House lawyers had suggested in a Sept. 30 filing that some of the materials they were seeking bore in on whether Mr. Trump lied about that subject. And on Monday, Douglas Letter, the general counsel for the House, told a federal appeals court panel that impeachment investigators had an “immense” need to swiftly see the grand jury evidence — redacted portions of the Mueller report, as well as the underlying testimony transcripts they came from.

“Was the president not truthful in his responses to the Mueller investigation?” Mr. Letter said, adding, “I believe the special counsel said the president had been untruthful in some of his answers.

He was referring to congressional testimony in July when Mr. Mueller agreed with a lawmaker’s assertion that the president’s written responses “showed that he wasn’t always being truthful.”

Both the lawmaker in July and Mr. Letter on Monday were referring in particular to the question of whether Mr. Trump lied about his campaign’s advance knowledge of and contacts with WikiLeaks about its possession of hacked Democratic emails and plans to publish them.

Mr. Trump wrote that he was “not aware during the campaign of any communications” between “any one I understood to be a representative of WikiLeaks” and people associated with his campaign. Mr. Stone was convicted last week of lying to congressional investigators about his efforts to reach out to WikiLeaks and his discussions with the campaign.

I do not recall discussing WikiLeaks with him,” Mr. Trump also wrote of Mr. Stone, “nor do I recall being aware of Mr. Stone having discussed WikiLeaks with individuals associated with my campaign.”

But the publicly available portions of the Mueller report suggest that evidence exists to the contrary. Several Trump aides, including Michael D. Cohen and Rick Gates, testified that they heard Mr. Trump discussing coming WikiLeaks releases over the phone.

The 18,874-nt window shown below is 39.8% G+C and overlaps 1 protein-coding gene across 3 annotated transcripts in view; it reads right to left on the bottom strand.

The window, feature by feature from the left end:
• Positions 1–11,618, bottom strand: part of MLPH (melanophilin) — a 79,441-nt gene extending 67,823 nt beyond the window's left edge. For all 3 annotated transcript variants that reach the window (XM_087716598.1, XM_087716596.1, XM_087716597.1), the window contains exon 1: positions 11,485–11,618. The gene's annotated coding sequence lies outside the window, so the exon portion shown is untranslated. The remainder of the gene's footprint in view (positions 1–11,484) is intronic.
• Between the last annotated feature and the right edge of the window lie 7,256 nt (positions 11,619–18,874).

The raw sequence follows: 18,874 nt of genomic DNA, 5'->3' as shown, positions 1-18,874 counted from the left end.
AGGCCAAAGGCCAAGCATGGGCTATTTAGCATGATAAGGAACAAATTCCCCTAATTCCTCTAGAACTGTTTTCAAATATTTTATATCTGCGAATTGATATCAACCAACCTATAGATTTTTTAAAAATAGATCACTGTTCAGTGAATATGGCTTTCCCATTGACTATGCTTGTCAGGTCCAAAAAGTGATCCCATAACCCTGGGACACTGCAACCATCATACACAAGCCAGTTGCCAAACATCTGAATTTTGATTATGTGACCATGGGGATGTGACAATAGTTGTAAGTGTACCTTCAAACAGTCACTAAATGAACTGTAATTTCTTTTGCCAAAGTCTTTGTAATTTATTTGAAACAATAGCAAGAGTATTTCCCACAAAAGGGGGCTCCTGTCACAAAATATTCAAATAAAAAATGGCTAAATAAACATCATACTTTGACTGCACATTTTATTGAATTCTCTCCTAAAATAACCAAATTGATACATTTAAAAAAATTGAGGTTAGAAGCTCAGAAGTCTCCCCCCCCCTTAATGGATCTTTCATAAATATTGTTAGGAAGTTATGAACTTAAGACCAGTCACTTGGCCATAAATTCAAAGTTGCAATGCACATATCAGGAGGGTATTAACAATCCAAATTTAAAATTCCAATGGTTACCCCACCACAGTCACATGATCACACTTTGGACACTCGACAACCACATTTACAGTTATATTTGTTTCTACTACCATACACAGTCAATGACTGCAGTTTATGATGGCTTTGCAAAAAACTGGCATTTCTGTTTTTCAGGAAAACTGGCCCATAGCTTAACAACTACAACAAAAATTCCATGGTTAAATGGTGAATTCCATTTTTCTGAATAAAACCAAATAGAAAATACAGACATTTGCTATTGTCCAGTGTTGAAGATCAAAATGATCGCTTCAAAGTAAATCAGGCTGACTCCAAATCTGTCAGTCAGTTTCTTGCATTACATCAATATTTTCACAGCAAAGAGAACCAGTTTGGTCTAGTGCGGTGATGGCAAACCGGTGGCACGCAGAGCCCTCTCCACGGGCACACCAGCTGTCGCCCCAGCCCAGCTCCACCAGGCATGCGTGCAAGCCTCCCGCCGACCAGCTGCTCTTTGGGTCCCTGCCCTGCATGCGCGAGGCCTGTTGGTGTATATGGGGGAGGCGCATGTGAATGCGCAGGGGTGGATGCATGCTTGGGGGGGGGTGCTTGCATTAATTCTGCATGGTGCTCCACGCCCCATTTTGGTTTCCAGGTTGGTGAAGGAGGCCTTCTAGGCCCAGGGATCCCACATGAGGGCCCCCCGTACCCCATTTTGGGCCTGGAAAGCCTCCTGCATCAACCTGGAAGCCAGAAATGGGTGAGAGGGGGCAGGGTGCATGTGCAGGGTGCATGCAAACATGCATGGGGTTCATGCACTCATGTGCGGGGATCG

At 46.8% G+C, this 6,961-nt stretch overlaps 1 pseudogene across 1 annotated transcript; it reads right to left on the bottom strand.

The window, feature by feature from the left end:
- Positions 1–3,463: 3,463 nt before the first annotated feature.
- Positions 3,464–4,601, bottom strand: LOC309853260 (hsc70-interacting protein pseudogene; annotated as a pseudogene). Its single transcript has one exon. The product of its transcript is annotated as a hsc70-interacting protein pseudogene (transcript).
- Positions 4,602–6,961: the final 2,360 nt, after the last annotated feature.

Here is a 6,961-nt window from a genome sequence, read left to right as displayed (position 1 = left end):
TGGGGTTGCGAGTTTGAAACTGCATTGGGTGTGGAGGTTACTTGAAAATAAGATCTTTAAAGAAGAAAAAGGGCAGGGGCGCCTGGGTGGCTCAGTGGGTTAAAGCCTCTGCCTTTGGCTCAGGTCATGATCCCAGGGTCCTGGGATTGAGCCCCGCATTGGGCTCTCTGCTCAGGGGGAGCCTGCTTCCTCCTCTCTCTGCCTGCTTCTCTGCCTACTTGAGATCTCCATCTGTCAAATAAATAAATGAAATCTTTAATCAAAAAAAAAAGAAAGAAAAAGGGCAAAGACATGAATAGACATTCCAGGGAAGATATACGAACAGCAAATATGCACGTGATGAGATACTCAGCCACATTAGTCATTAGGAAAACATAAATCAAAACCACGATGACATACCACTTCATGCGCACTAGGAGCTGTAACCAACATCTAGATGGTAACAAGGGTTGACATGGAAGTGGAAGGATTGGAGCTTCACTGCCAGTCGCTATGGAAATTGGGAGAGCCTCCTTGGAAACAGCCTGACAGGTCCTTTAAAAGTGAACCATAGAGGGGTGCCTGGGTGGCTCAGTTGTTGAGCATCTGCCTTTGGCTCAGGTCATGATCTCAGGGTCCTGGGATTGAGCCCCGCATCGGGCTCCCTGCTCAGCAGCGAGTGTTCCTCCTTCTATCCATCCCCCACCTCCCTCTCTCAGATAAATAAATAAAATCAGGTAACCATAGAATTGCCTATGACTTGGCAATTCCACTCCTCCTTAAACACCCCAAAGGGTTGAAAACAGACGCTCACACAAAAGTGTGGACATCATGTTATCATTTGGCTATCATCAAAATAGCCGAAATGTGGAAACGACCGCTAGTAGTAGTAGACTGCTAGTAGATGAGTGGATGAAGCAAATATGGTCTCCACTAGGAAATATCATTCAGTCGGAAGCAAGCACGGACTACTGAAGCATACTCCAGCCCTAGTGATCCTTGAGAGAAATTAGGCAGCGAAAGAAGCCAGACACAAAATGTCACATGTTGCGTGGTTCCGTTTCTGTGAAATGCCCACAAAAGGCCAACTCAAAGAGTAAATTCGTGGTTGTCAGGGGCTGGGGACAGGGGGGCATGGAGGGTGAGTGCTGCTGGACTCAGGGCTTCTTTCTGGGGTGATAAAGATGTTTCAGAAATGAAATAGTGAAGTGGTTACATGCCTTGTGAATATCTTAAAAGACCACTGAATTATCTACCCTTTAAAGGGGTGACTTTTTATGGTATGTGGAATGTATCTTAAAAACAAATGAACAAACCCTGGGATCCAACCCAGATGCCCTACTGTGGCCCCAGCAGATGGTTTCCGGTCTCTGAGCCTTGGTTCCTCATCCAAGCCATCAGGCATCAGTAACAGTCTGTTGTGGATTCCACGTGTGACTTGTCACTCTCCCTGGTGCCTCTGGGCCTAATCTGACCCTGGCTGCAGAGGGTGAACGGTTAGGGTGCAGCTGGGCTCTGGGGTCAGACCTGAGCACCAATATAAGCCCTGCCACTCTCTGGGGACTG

And in October 2016 Stephen K. Bannon, the campaign chairman, wrote in an email that Mr. Stone had told the campaign “about potential future releases of damaging material” by WikiLeaks shortly before it began publishing more hacked emails.

Mr. Letter brought up redactions in the report associated with Mr. Stone and a redacted reference to an assertion by Paul Manafort, Mr. Trump’s former campaign chairman, to a grand jury.

Manafort said that shortly after WikiLeaks’ July 22, 2016, released of hacked documents, he spoke to Trump [redacted]; Manafort recalled that Trump responded that Manafort should [redacted] keep Trump updated,” the Mueller report said, citing grand jury material as the reason for the redactions.

The report went on to suggest that House investigators may see Mr. Manafort’s grand jury testimony as potentially corroborating Mr. Gates’s account of Mr. Trump’s conversation with Mr. Stone about WikiLeaks.

“Deputy campaign manager Rick Gates said that Manafort was getting pressure about [redacted] information and that Manafort instructed Gates [redacted] status updates on upcoming releases,” the report said, citing an F.B.I. interview with Mr. Gates.

Mr. Letter told the court, “The Manafort situation shows so clearly that there is evidence, very sadly, that the president might have provided untruthful answers,” and added that it “might be part of an impeachment inquiry.”

The Mueller report cited additional evidence from Mr. Gates that Mr. Trump did have discussions about the content or timing of the future release of hacked emails.

For example, Mr. Gates also told investigators that about that same time, he was with Mr. Trump in a car to an airport when Mr. Trump received a call. After something that is redacted in the public version of the report, it recounts that after Mr. Trump hung up, he told Mr. Gates “that more releases of damaging information would be coming,” the report said.

Attorney General William P. Barr permitted the House Judiciary Committee to see most of the Mueller report, including portions that are redacted from the public version because they pertained to continuing cases, but he has refused to let it see material that is subject to secrecy rules because it was presented to a grand jury.